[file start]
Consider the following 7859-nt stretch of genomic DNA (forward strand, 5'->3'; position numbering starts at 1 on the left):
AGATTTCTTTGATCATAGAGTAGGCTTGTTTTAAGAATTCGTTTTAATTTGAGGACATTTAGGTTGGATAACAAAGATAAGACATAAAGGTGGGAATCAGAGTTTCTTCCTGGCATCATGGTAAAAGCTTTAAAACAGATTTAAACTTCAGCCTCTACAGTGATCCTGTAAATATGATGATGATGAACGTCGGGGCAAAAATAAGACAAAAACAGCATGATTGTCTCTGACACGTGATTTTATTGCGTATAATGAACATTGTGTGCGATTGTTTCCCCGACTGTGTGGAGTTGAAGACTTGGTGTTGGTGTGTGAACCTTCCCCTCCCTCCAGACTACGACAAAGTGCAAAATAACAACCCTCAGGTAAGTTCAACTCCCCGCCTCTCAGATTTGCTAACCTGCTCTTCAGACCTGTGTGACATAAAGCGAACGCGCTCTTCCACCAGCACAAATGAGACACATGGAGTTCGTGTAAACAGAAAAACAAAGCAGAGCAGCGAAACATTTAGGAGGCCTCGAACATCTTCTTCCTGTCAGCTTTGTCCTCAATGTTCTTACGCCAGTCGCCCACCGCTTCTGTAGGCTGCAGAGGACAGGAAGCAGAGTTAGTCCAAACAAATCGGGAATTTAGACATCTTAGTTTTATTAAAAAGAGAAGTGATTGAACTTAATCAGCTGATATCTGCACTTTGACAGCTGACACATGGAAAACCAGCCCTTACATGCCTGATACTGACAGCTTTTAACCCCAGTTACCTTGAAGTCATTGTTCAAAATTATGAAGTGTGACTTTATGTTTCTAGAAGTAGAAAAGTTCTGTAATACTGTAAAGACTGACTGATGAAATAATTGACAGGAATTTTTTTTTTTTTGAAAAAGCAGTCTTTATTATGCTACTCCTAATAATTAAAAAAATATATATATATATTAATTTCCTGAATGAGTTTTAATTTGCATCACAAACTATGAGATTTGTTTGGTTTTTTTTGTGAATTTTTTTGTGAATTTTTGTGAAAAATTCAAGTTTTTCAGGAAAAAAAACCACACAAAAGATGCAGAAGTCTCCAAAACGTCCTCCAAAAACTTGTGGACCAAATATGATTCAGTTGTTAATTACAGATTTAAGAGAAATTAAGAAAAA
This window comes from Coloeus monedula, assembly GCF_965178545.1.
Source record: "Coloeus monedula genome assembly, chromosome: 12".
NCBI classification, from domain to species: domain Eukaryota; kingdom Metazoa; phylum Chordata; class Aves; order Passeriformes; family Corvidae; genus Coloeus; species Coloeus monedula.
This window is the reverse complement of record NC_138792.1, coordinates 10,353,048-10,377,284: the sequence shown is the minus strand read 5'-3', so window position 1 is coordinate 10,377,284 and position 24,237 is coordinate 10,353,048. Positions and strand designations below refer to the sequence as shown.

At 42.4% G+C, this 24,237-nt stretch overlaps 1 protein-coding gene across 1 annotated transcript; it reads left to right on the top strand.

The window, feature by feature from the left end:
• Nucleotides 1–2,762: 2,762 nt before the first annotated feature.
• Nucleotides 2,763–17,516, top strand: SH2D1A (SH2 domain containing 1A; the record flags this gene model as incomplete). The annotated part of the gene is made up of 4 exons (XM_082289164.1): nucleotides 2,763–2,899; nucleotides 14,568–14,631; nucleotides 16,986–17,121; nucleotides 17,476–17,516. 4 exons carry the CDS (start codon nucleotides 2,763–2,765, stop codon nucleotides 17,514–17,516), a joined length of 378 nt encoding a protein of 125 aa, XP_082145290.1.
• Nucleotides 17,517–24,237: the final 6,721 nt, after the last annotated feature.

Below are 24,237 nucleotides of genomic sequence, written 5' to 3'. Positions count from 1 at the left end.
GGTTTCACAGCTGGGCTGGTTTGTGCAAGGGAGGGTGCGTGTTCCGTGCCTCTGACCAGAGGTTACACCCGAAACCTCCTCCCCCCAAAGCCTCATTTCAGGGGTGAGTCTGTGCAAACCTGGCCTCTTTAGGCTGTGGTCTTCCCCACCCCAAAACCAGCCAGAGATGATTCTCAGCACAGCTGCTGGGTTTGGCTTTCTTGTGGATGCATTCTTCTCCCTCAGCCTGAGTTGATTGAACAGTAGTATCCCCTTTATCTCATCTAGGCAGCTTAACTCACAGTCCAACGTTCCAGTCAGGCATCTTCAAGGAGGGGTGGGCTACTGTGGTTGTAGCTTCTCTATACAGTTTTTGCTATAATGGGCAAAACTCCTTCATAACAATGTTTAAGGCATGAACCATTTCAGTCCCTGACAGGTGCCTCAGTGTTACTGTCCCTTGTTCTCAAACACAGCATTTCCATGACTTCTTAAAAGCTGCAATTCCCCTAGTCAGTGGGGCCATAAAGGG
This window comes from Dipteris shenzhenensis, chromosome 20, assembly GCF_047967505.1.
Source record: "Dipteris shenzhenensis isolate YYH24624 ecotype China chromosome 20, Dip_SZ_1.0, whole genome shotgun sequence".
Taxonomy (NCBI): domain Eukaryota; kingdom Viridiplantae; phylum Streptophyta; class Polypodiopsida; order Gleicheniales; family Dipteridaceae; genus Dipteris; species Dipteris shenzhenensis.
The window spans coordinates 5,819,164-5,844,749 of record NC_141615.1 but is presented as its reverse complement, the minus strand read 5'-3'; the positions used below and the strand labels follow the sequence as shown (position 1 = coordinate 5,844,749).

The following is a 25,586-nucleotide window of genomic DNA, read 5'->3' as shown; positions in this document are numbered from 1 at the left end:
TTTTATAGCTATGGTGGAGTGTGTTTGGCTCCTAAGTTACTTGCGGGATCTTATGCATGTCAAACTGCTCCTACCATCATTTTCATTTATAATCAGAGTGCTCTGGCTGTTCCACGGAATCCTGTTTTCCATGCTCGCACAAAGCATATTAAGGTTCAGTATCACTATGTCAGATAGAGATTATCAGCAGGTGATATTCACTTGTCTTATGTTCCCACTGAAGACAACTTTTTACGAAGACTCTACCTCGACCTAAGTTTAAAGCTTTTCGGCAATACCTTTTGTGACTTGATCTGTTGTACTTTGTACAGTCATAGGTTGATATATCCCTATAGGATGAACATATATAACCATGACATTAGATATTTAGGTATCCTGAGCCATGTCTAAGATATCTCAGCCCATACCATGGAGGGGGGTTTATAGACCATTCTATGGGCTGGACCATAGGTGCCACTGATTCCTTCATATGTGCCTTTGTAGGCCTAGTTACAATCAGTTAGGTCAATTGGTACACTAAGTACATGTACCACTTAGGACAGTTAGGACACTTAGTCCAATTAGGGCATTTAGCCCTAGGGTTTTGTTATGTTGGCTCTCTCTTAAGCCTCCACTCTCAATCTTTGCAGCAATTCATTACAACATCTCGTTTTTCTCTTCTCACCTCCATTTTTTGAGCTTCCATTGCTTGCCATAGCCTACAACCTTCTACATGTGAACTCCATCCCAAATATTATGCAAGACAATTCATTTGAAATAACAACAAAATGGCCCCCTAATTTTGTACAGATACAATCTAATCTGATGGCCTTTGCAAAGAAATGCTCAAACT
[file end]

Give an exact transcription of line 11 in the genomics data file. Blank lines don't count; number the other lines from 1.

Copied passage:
• Nucleotides 17,517–24,237: the final 6,721 nt, after the last annotated feature.